A Christian ministry that wanted to open a school in an office complex they owned, had their appeal heard in the U.S. Court of Appeals for the Sixth Circuit last week. They are suing the city of Upper Arlington, Ohio, under the Religious Land Use and Institutionalized Persons Act – which is a cousin to the federal Religious Freedom Restoration Act. The RLUIPA is used by religious groups to force cities to change zoning laws that conflict with the group’s religious agenda.
Last year, about this time, I posted about a Christian ministry, Tree of Life, who purchased the largest office complex in Upper Arlington. They wanted to run a private school on the site and the city denied their zoning change request several times. Tree of Life sued in federal court.
The city of Upper Arlington is a land locked suburb of Columbus Ohio. Because of a lack of room for expansion they have passed ordinances to protect their property tax base by controlling how property can be used. Tree of Life Christian Schools purchased a seven building office complex in 2010 and want to consolidate the private schools they run at the location. Schools are one of the land uses prohibited by the city. Tree of Life sued in federal court and a judge ruled that the religious school wasn’t discriminated against.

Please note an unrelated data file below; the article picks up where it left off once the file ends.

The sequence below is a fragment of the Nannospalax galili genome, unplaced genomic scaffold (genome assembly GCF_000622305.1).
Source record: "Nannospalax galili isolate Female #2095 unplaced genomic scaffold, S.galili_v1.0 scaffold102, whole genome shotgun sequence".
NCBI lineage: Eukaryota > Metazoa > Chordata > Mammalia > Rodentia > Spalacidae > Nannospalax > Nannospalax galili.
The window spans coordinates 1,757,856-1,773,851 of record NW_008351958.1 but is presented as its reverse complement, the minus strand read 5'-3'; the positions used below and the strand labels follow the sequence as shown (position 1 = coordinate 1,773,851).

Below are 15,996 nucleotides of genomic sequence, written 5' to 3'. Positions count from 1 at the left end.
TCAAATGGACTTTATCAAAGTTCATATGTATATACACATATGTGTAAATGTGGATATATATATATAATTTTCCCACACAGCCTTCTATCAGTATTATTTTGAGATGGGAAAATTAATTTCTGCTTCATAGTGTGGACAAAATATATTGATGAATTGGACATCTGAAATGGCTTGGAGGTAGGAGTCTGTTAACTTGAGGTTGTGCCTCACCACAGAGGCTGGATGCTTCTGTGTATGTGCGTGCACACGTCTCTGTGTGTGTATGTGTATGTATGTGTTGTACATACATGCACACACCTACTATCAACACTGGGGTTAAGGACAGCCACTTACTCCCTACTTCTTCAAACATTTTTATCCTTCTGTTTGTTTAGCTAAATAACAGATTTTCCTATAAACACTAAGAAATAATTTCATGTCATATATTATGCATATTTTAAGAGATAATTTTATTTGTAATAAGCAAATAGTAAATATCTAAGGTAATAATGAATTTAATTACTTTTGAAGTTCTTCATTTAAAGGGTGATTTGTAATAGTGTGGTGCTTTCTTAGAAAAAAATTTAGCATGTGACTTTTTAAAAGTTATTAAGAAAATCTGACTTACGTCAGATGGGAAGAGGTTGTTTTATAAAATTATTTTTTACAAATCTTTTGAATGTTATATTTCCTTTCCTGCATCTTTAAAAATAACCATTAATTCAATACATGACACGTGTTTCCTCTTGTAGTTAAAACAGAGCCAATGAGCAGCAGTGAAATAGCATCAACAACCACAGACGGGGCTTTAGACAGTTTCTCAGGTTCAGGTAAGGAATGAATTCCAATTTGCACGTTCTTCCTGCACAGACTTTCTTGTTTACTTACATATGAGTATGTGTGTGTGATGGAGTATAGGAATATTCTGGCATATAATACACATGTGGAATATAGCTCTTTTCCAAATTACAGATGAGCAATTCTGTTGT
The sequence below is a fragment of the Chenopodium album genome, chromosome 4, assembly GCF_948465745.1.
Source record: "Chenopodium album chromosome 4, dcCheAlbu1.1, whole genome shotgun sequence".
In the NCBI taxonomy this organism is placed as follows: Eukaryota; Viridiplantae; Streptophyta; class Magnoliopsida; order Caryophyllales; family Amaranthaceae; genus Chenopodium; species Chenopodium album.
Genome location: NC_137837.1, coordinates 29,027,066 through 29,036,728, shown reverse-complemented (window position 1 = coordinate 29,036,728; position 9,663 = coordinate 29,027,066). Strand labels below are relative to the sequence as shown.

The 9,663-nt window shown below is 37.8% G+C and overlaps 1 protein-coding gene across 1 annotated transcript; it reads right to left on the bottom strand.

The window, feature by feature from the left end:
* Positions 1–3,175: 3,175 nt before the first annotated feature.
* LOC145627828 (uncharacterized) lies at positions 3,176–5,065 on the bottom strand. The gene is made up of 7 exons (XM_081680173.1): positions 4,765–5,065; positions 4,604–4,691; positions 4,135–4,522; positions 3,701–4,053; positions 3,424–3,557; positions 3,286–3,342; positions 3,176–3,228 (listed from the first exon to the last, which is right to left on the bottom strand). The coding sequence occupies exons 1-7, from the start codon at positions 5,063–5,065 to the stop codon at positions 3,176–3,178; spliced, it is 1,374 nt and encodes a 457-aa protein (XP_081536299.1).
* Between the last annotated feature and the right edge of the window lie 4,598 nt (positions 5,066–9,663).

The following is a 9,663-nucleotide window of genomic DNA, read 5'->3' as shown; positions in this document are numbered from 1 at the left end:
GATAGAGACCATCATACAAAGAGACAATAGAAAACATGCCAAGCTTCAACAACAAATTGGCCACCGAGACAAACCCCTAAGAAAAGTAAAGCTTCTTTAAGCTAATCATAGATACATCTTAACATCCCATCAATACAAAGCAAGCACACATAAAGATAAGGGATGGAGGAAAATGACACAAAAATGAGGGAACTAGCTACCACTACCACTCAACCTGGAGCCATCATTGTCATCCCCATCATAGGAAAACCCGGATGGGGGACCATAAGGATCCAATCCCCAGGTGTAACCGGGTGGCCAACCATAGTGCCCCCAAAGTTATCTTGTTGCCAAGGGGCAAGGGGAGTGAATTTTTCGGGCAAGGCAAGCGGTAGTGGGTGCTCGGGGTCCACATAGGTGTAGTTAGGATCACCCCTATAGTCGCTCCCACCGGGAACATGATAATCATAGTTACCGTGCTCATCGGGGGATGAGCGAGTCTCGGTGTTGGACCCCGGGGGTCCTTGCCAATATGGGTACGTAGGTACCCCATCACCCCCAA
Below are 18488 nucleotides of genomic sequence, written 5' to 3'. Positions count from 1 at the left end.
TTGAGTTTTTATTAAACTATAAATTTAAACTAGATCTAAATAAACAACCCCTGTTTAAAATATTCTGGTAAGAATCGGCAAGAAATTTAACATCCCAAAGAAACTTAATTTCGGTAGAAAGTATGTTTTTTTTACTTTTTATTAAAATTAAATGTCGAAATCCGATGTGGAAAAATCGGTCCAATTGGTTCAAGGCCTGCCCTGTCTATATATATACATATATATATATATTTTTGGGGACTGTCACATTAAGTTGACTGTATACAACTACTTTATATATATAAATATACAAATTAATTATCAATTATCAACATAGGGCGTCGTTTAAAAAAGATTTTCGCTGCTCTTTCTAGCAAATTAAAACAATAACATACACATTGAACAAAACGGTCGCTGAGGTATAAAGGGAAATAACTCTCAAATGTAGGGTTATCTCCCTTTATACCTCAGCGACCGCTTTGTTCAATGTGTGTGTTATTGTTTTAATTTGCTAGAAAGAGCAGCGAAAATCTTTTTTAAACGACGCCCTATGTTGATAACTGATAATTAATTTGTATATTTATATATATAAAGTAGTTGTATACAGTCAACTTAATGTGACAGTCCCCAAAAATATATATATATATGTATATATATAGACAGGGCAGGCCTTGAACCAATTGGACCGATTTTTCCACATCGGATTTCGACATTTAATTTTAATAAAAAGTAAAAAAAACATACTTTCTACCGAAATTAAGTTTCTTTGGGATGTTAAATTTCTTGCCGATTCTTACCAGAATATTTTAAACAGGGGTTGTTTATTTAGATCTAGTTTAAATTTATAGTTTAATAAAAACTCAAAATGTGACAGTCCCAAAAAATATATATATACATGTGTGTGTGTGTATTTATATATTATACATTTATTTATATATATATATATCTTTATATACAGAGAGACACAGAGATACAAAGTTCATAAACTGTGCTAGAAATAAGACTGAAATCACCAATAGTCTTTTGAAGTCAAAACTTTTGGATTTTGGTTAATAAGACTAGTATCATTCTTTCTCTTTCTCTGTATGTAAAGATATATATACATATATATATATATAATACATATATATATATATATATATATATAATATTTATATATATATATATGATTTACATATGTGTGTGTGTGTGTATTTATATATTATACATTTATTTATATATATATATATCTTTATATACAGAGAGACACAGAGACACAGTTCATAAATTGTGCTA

This isn’t a case where Tree of Life had their school established and the city changed the zoning preventing them from expanding or changing their building. Tree of Life bought the complex that had a no schools zoning law in place and they want special treatment no secular group or business would be allowed.
Since purchasing its 15.8-acre Upper Arlington property, Tree of Life’s attempts to gain exemptions for a private school at the site have been rejected three times by the Upper Arlington Board of Zoning and Planning.
City officials repeatedly have opposed the plan, saying the area includes the city’s largest office complex and is not zoned to permit schools.
The complex makes up 1.1 percent of the city’s total land and is zoned specifically for businesses that would generate substantial commercial tax revenue, city officials have said.
They also point to Upper Arlington’s master plan, which states that only 4.7 percent of the city’s total land is dedicated for retail and office uses and directs city officials to maintain or enhance the commercial land-use base.
The lawyer for Tree of Life, Erik Stanley, an attorney for Kansas-based Alliance Defending Freedom said:
“(Tree of Life) believes this site serves their purposes very well,” Stanley said. “They continue to believe there was a series of miraculous circumstances that allowed them to purchase this building. They truly believe God has led them to this building.”
One would think if that was true they wouldn’t need to file a lawsuit to get their way.